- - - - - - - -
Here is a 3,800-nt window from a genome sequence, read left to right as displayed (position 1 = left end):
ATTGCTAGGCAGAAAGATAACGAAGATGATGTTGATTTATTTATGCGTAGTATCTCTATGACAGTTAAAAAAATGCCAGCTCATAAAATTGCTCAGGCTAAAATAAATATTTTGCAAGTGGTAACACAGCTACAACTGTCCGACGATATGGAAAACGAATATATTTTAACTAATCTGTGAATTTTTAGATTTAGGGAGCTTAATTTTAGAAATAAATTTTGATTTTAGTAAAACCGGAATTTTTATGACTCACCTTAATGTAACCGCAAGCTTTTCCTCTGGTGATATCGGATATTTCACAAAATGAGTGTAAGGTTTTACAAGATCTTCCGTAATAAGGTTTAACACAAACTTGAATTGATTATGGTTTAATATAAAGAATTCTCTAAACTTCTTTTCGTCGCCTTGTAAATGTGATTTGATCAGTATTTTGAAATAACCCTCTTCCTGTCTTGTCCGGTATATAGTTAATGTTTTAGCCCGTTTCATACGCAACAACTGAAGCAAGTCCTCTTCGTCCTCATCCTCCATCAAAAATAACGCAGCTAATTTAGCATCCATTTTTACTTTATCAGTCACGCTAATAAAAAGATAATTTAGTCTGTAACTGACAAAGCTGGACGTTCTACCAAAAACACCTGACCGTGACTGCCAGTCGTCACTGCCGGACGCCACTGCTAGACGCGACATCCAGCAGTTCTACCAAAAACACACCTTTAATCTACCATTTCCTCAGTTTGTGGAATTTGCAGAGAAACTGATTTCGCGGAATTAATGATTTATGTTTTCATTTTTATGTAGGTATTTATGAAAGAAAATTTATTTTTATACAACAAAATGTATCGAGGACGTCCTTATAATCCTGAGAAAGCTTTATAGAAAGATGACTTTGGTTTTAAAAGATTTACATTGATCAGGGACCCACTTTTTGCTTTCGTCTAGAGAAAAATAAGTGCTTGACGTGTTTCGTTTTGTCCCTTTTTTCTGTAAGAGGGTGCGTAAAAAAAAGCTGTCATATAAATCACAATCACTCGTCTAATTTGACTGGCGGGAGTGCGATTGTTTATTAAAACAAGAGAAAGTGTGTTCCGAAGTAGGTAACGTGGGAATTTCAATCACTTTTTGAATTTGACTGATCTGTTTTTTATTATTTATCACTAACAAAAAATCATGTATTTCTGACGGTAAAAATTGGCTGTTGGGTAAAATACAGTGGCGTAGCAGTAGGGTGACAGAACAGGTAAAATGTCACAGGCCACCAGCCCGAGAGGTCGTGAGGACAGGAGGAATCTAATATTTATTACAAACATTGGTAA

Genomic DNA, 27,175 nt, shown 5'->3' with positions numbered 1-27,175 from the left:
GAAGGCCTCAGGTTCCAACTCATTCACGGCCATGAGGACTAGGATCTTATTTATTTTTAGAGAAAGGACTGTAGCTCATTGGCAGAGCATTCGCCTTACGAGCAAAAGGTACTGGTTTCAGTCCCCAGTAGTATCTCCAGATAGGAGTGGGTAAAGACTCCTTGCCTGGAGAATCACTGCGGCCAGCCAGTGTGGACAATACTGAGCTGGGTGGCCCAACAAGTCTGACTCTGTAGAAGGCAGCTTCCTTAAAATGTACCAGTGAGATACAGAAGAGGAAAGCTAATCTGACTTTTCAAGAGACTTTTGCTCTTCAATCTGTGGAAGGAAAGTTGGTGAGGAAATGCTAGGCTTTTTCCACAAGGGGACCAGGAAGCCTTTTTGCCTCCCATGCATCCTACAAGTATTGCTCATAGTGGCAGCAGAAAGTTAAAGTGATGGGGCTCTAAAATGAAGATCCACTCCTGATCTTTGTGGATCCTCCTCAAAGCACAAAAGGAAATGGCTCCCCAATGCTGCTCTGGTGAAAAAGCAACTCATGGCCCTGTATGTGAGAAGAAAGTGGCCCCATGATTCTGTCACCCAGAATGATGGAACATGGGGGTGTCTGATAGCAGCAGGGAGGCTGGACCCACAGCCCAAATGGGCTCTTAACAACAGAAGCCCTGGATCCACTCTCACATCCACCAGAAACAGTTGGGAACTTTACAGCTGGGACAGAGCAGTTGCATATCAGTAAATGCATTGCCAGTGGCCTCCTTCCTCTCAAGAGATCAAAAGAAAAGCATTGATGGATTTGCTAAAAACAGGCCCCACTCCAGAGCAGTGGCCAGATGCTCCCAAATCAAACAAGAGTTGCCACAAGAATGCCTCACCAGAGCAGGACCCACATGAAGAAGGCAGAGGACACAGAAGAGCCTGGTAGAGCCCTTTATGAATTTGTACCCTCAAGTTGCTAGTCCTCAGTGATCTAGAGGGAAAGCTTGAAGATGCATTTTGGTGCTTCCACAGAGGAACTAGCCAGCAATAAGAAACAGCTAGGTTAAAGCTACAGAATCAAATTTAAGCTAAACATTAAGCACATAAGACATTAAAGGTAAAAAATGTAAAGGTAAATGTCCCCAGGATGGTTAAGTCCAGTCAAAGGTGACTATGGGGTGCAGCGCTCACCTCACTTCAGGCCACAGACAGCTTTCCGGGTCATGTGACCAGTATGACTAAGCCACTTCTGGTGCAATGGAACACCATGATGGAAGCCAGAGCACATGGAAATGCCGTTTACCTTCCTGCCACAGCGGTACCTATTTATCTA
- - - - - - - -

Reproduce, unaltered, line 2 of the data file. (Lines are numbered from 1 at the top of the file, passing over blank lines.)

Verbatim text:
ATTGCTAGGCAGAAAGATAACGAAGATGATGTTGATTTATTTATGCGTAGTATCTCTATGACAGTTAAAAAAATGCCAGCTCATAAAATTGCTCAGGCTAAAATAAATATTTTGCAAGTGGTAACACAGCTACAACTGTCCGACGATATGGAAAACGAATATATTTTAACTAATCTGTGAATTTTTAGATTTAGGGAGCTTAATTTTAGAAATAAATTTTGATTTTAGTAAAACCGGAATTTTTATGACTCACCTTAATGTAACCGCAAGCTTTTCCTCTGGTGATATCGGATATTTCACAAAATGAGTGTAAGGTTTTACAAGATCTTCCGTAATAAGGTTTAACACAAACTTGAATTGATTATGGTTTAATATAAAGAATTCTCTAAACTTCTTTTCGTCGCCTTGTAAATGTGATTTGATCAGTATTTTGAAATAACCCTCTTCCTGTCTTGTCCGGTATATAGTTAATGTTTTAGCCCGTTTCATACGCAACAACTGAAGCAAGTCCTCTTCGTCCTCATCCTCCATCAAAAATAACGCAGCTAATTTAGCATCCATTTTTACTTTATCAGTCACGCTAATAAAAAGATAATTTAGTCTGTAACTGACAAAGCTGGACGTTCTACCAAAAACACCTGACCGTGACTGCCAGTCGTCACTGCCGGACGCCACTGCTAGACGCGACATCCAGCAGTTCTACCAAAAACACACCTTTAATCTACCATTTCCTCAGTTTGTGGAATTTGCAGAGAAACTGATTTCGCGGAATTAATGATTTATGTTTTCATTTTTATGTAGGTATTTATGAAAGAAAATTTATTTTTATACAACAAAATGTATCGAGGACGTCCTTATAATCCTGAGAAAGCTTTATAGAAAGATGACTTTGGTTTTAAAAGATTTACATTGATCAGGGACCCACTTTTTGCTTTCGTCTAGAGAAAAATAAGTGCTTGACGTGTTTCGTTTTGTCCCTTTTTTCTGTAAGAGGGTGCGTAAAAAAAAGCTGTCATATAAATCACAATCACTCGTCTAATTTGACTGGCGGGAGTGCGATTGTTTATTAAAACAAGAGAAAGTGTGTTCCGAAGTAGGTAACGTGGGAATTTCAATCACTTTTTGAATTTGACTGATCTGTTTTTTATTATTTATCACTAACAAAAAATCATGTATTTCTGACGGTAAAAATTGGCTGTTGGGTAAAATACAGTGGCGTAGCAGTAGGGTGACAGAACAGGTAAAATGTCACAGGCCACCAGCCCGAGAGGTCGTGAGGACAGGAGGAATCTAATATTTATTACAAACATTGGTAA